Black and white, by F.W. Murnau. The amazing special effects(for a silent era film) inspired me to make props and use whatever I have around the house to enhance my game. Things don’t have to be perfect, they just have to evoke an emotion – fear, amazement, greed, compassion.
Final Destination 1+2
Final Fantasy VII Advent Children
A bitter captain on the losing side of the last war, a tough-as-nails soldier first mate, the comic relief pilot/navigator, the none-too-bright weapons specialist, the mechanic with a heart of gold, the holy man with a secret past, the aristocratic prostitute and the healer that’s hiding his psychic sister from the government.
A large sized party with their own base of operations aiming to misbehave. Heist of the week, and character backstories rich enough for in-group interaction and to build whole storylines from.
You can easily bring this over to any role-playing game or genre, and once again its a perfect fit for Eberron, complete with Last War and airships with cool fire effects.
Costume, sets and dialog. Description!
Be fantastical and occasionally over-the-top (regardless of genre – extremes and archetypes are memorable). Colors, textures. Think about the mood you wish to convey.
Be thematic. Guys from forestland dress like Erol Flynn in all greens. Hawkmen use feathers and furs. Good guys wear orange casual cloths. Bad guys, expensive designer suits. If it wears a uniform it is a mook.
Themes help players build up “knowledge” of your world. Your descriptions will build on each other, so eventually just a few words will bring forth vivid and detailed images in players’ minds. This also lets you drop cool clues, such as a bit of torn green cloth that will immediately inform the players forest dudes were here.
Directed by Paul Verhoeven. Castle assaults, how dirty/brutal life was in medieval times. From IMDB: “A band of medieval mercenaries take revenge on a noble lord, who decides not to pay them, by kidnapping the betrothed of the noble’s son.”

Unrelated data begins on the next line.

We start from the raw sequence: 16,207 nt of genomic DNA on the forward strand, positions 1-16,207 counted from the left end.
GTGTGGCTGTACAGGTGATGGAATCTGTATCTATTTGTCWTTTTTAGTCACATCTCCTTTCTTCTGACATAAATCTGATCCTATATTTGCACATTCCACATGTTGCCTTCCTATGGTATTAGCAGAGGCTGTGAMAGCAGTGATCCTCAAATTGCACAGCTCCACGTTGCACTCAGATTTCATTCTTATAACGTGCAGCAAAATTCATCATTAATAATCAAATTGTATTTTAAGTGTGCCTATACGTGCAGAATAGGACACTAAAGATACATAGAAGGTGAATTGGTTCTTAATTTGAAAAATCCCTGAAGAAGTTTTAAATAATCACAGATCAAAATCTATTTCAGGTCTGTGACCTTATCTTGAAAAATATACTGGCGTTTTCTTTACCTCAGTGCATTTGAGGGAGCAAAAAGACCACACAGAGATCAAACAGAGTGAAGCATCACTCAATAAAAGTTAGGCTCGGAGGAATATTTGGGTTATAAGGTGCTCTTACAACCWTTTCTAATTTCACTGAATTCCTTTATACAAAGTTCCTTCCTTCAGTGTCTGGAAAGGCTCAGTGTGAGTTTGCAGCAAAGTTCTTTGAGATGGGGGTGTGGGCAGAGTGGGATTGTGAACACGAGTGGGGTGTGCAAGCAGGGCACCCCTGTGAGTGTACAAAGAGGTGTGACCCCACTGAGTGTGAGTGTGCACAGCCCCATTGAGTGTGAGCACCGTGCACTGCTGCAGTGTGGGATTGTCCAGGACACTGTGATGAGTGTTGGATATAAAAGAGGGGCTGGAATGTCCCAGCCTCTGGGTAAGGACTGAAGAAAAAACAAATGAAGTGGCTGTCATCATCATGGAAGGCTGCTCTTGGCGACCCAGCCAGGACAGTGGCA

Full Metal Jacket
Gangs of New York
What’s a D&D campaign without at least one murder mystery? I’m sure you’ve probably done a whole weekly about murder mystery movies before, but I didn’t see a link to a past article like you had for the swashbuckling flicks.
I can’t suggest any one great mystery movie. And writing a mystery for a D&D game is a totally different beast, but it never hurts to get some inspiration.
Ghost in the Shell
This is perhaps the most important movie from the perspective of the curses or supernatural character. The lead characters first change comes with puberty and the fear of change itself is wonderfully portrayed. This film does a good job of using the rigors of adulthood as a Pseudonym for the Rite of Passage era in a characters life, whether they be Garou awakening to life as a Werewolf or a psychic learning of their mutant abilities which will forever set them apart from others.
pretty faithful depiction of life in the Roman army and as a gladiatorial slave. Good intro to Roman politics under the emperors. Good costumes and sets for descriptions.
Add some realism to your low level play.
Although it’s a B-grade movie, it plays out like a standard RPG adventure with specific scenes and setups that can spark ideas for your campaign. This has the legendary Jack Palance (as the character of Vultan) who has a pact with a demon’s healing stone and turns on his younger brother out of jealousy. The interesting thing is that they introduce a dwarf, elf, giant and sorceress to as a new party to help protect a nunnery. You won’t forget the elf’s bowmanship either!